After starting the final round tied for the lead, Woods holed a chip at the sixth hole for a birdie, and no one got closer than three strokes the rest of the way.
It's terrifying to think what pro golf would be like today without Tiger. Right, just Tiger, no Woods, as in Elvis, Ike, Ali, Dillinger, or some other guy whose fame sawed off part of his name, left it in the dust.
Can't anyone else play this game?
That's the question Tiger left to be answered after this year's Masters. He started winning this third one -- his 10th major -- with a third-round 66, which was what sent the following message into the minds of all his so-called challengers, his fellow-competitors:
"Tiger is in the building."
What pro golf would look like without Tiger, in fact, might be what it looked like on Sunday, April 14, at Augusta: A Demolition Derby interrupting the Westminster dog show. Which is what the mud smelled like after all the rain.
Tied for the 54-hole lead with Retief Goosen, the current U.S. Open champion, Tiger went out in the last round to do battle with a gang of the game's most celebrated players, and the world eagerly waited for the drama that usually unfolds when the event trips over the cliché that I, myself, once created:
The Masters always starts on the back nine Sunday.
Well, it was a little different this time. Tiger didn't have to do battle with any other players. While he battled the golf course, getting up and down and around in 71 for his winning total of 276, the Three Stooges were out there battling the Marx Brothers to see who could provide the funniest Masters moment of 2002.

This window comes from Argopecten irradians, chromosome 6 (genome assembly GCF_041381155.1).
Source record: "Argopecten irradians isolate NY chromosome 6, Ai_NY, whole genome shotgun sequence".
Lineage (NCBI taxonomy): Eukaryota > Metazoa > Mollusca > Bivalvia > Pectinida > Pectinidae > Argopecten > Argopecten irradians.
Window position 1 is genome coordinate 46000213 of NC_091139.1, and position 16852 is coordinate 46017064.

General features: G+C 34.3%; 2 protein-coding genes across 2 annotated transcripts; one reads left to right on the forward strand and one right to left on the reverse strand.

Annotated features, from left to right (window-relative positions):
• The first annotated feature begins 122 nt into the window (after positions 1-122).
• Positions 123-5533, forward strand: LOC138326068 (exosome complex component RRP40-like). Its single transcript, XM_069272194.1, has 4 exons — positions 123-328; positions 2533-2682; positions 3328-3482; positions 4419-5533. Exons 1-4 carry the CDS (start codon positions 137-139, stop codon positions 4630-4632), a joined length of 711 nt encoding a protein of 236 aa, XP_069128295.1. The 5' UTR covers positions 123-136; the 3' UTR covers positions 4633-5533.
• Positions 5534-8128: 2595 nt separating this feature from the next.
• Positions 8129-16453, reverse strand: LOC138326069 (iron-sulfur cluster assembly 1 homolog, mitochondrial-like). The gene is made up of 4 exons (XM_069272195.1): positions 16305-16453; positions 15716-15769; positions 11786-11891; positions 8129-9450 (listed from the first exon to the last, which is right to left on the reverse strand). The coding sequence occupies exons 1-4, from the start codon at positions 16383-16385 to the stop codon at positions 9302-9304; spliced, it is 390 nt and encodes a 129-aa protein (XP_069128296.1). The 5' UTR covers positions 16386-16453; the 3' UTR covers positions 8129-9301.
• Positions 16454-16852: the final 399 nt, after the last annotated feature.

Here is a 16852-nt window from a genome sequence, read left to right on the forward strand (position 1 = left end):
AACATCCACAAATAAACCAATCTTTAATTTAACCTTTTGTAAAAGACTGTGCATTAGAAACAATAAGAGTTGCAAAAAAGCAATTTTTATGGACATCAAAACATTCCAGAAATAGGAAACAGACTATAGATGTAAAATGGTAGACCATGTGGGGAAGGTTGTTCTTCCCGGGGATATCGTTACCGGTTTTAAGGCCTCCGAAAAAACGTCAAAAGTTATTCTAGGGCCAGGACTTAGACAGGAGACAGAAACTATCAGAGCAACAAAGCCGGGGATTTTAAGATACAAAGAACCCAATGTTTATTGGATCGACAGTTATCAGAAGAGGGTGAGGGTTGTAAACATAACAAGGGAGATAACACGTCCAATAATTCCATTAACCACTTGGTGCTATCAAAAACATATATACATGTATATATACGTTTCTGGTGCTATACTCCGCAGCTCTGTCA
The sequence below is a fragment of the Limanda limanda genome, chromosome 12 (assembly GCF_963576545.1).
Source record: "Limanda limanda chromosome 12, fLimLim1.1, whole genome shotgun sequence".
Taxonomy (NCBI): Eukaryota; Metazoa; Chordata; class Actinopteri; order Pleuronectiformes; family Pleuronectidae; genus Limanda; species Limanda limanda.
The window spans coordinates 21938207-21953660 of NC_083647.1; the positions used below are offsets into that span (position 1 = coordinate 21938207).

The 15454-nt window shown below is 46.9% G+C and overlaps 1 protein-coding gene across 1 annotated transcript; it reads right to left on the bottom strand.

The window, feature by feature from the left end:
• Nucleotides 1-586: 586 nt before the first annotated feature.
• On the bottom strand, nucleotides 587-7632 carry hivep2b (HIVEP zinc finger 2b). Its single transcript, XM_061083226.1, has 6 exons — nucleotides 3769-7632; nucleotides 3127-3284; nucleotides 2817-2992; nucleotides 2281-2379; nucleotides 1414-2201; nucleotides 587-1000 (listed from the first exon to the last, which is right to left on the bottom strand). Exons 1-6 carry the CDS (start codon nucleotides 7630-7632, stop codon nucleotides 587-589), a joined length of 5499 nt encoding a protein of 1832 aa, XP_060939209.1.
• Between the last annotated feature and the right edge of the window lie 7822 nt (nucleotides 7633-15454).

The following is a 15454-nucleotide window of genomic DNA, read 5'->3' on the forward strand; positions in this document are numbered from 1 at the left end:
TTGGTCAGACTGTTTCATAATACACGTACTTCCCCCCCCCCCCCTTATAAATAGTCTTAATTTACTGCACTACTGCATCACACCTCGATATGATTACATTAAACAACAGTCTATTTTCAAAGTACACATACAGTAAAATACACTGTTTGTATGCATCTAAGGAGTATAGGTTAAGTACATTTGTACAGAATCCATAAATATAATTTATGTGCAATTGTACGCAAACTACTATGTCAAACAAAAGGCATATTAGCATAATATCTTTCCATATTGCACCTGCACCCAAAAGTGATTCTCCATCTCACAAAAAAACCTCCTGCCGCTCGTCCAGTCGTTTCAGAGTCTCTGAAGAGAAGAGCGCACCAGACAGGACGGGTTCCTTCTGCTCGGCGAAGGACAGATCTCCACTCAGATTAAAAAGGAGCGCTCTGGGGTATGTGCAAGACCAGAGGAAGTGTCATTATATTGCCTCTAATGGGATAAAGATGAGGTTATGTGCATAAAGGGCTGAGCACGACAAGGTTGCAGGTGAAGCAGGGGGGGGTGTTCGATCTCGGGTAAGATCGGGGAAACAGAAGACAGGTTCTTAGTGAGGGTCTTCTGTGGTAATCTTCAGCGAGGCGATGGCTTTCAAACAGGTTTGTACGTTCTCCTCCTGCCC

It's hard to pin down the most amusing thing, but it has something to do with Tiger's name suddenly going up on the leader board. Like Jack Nicklaus before him, and Ben Hogan before Jack, Tiger's name up there in a major seems to make all of the others slump over and utter, "Uh-oh, here he comes again. I'm dead."
The most amusing thing could have been the look of frozen fear on Retief Goosen's face most of the way around. He normally looks pleasant. The leading man's best friend. The co-pilot in the B-17. Retief, by the way, is a reasonably common first name in South Africa -- as it is in Arkansas, of course, but everyone there is trying to spell Ralph.
Anyhow, on Masters Sunday, Retief's face and body language told you that he only wanted to get out of Tiger's way. "I pulled everything long left," he said later. "I was always putting from 40 feet. ... I deflated myself".
Goosen deflated it around in two-over 74 and still finished second. That's how funny it was.
The majorless Phil Mickelson birdied the first two holes, and there were those who shouted, "Here comes Phil!" He quickly Mickelsoned the next two holes, as in bogeyed, and there were those who moaned, "There goes Phil. Again."
Phil announced that even though he finished third and was still majorless, he had "a very fun and enjoyable week." He even said that during the week he went to a "wonderful" movie -- "The Rookie" is what it was -- and it made him feel "very fortunate" to have just been on the leader board Sunday, simply part of it all.
Some might even say that Phil's taste in films needs work.
Actually, Ernie Els and Vijay Singh, a couple of heroes with majors to their credit, were expected to strap more heat on Tiger than anybody else. Els with two U.S. Opens in his pocket, Vijay a Masters and a PGA. Vijay was only two back starting the final round, Ernie only four. Surely one of them would make a run at Tiger, maybe get a bridge named after himself.
So what happens? They slug it out for the biggest laugh on the back nine.
First it was Els. Still only three back of Tiger through 12 holes, he turned the easy 13th into meatloaf.
Pull-hooked his drive left of the creek. No chance to reach the par 5 in two. The smart play was to pitch out into the fairway the easiest, shortest, clearest way possible. But no. Ernie tried to run a shot through a tiny spot into which you might possibly be able to insert Calista Flockhart. Naturally the ball struck foliage and darted into the creek.